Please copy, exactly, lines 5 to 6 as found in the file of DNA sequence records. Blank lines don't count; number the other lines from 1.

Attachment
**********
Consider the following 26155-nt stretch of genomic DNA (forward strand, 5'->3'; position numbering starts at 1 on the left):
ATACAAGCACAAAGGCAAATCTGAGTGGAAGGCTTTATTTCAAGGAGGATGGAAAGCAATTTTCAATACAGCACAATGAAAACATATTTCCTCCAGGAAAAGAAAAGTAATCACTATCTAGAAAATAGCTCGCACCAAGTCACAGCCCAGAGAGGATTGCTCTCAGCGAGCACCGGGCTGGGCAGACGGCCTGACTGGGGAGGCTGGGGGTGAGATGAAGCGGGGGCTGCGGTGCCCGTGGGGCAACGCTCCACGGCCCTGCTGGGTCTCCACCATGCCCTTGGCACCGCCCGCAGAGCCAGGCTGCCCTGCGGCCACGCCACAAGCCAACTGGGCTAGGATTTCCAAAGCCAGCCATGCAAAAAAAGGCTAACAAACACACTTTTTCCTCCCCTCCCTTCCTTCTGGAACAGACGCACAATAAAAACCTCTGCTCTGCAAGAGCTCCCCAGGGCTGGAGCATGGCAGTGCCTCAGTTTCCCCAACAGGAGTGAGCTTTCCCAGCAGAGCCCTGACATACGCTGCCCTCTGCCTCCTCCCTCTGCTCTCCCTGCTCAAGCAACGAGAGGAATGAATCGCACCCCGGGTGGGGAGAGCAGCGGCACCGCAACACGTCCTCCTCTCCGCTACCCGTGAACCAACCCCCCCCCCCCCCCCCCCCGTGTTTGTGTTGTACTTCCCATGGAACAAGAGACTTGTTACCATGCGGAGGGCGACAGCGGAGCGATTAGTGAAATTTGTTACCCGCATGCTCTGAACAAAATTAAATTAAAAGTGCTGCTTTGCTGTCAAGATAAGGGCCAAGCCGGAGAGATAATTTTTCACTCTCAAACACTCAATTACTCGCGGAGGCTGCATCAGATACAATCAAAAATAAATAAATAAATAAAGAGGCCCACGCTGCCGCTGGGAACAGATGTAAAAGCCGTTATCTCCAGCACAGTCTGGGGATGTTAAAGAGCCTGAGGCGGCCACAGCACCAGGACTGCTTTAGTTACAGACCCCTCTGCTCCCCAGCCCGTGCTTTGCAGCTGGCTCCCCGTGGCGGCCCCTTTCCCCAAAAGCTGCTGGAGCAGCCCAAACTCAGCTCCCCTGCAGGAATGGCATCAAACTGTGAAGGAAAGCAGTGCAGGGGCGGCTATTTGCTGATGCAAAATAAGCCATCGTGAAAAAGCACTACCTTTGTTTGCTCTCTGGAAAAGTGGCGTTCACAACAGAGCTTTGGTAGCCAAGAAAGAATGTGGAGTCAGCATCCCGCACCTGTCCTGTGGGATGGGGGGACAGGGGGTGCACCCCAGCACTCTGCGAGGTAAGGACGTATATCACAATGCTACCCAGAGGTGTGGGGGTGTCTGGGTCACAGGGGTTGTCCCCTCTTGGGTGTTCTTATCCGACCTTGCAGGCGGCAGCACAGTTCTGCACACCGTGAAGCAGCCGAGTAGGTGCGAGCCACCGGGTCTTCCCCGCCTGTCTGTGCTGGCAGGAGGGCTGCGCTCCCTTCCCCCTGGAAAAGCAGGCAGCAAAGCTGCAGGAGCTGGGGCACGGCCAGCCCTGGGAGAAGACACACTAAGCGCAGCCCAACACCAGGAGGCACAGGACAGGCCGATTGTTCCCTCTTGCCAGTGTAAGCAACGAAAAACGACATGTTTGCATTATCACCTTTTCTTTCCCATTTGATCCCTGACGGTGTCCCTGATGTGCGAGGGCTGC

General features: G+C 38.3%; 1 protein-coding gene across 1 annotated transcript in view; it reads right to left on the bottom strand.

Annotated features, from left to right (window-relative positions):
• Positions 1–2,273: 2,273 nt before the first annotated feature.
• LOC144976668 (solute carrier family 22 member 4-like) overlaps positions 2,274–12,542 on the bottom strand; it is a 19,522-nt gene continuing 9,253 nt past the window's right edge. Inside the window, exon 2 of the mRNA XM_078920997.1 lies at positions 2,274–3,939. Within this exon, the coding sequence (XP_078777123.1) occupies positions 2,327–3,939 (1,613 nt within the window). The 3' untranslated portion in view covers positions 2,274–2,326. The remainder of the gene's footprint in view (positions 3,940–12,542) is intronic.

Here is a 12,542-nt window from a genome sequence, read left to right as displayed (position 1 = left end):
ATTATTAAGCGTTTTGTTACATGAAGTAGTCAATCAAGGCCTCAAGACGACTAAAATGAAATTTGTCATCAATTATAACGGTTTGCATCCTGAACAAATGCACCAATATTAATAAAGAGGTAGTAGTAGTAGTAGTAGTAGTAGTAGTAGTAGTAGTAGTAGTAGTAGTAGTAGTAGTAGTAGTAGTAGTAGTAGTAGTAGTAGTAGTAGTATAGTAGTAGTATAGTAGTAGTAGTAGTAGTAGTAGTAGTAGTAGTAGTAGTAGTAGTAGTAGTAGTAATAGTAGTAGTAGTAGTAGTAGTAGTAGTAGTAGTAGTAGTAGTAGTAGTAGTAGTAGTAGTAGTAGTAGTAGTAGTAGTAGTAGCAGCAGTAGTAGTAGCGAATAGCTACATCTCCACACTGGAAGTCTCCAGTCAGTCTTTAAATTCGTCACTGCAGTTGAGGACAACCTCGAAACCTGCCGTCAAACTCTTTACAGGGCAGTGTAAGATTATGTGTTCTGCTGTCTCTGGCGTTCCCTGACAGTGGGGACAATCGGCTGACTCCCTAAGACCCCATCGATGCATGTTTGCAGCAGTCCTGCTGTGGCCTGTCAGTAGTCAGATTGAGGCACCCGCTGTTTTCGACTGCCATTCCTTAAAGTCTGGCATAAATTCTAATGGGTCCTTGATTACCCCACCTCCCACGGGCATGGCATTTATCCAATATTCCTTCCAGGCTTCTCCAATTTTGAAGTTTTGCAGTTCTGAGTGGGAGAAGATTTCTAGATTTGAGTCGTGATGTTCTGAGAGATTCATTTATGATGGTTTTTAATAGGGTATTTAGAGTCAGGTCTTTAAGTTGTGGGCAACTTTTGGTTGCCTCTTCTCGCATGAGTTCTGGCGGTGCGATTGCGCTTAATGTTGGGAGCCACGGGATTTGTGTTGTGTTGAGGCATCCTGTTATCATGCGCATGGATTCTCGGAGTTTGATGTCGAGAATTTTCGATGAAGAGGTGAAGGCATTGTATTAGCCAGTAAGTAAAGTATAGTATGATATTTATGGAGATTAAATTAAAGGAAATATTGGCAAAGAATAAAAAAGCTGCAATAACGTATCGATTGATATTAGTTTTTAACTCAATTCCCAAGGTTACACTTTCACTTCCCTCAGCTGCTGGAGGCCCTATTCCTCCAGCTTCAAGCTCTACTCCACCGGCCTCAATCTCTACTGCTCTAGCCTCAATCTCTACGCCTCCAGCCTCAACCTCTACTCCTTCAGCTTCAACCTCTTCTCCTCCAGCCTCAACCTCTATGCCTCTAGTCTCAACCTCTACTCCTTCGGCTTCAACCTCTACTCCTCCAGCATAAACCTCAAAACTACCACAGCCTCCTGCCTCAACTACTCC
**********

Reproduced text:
• Positions 1–2,273: 2,273 nt before the first annotated feature.
• LOC144976668 (solute carrier family 22 member 4-like) overlaps positions 2,274–12,542 on the bottom strand; it is a 19,522-nt gene continuing 9,253 nt past the window's right edge. Inside the window, exon 2 of the mRNA XM_078920997.1 lies at positions 2,274–3,939. Within this exon, the coding sequence (XP_078777123.1) occupies positions 2,327–3,939 (1,613 nt within the window). The 3' untranslated portion in view covers positions 2,274–2,326. The remainder of the gene's footprint in view (positions 3,940–12,542) is intronic.